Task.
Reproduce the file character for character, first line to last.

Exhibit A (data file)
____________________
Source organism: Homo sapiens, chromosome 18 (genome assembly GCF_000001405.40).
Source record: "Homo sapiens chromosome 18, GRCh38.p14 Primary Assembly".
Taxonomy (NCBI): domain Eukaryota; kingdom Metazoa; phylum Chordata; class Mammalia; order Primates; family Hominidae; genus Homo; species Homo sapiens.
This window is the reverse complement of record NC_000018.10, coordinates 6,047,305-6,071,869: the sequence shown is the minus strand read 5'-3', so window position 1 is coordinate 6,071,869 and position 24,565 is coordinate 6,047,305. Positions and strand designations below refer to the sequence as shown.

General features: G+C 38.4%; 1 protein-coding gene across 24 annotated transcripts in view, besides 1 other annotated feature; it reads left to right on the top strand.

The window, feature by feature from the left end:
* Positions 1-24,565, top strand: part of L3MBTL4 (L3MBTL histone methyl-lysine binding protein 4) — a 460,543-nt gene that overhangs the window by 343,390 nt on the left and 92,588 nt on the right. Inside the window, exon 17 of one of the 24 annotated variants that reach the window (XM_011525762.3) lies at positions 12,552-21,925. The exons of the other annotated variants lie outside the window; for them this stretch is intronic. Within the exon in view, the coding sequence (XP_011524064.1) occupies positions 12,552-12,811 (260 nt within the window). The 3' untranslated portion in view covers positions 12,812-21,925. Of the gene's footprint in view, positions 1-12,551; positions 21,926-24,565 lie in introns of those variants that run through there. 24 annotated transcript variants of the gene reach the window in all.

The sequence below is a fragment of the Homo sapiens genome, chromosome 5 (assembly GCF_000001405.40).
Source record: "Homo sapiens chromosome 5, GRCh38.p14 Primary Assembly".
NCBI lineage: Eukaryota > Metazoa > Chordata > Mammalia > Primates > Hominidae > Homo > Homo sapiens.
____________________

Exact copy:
Source organism: Homo sapiens, chromosome 18 (genome assembly GCF_000001405.40).
Source record: "Homo sapiens chromosome 18, GRCh38.p14 Primary Assembly".
Taxonomy (NCBI): domain Eukaryota; kingdom Metazoa; phylum Chordata; class Mammalia; order Primates; family Hominidae; genus Homo; species Homo sapiens.
This window is the reverse complement of record NC_000018.10, coordinates 6,047,305-6,071,869: the sequence shown is the minus strand read 5'-3', so window position 1 is coordinate 6,071,869 and position 24,565 is coordinate 6,047,305. Positions and strand designations below refer to the sequence as shown.

General features: G+C 38.4%; 1 protein-coding gene across 24 annotated transcripts in view, besides 1 other annotated feature; it reads left to right on the top strand.

The window, feature by feature from the left end:
* Positions 1-24,565, top strand: part of L3MBTL4 (L3MBTL histone methyl-lysine binding protein 4) — a 460,543-nt gene that overhangs the window by 343,390 nt on the left and 92,588 nt on the right. Inside the window, exon 17 of one of the 24 annotated variants that reach the window (XM_011525762.3) lies at positions 12,552-21,925. The exons of the other annotated variants lie outside the window; for them this stretch is intronic. Within the exon in view, the coding sequence (XP_011524064.1) occupies positions 12,552-12,811 (260 nt within the window). The 3' untranslated portion in view covers positions 12,812-21,925. Of the gene's footprint in view, positions 1-12,551; positions 21,926-24,565 lie in introns of those variants that run through there. 24 annotated transcript variants of the gene reach the window in all.

The sequence below is a fragment of the Homo sapiens genome, chromosome 5 (assembly GCF_000001405.40).
Source record: "Homo sapiens chromosome 5, GRCh38.p14 Primary Assembly".
NCBI lineage: Eukaryota > Metazoa > Chordata > Mammalia > Primates > Hominidae > Homo > Homo sapiens.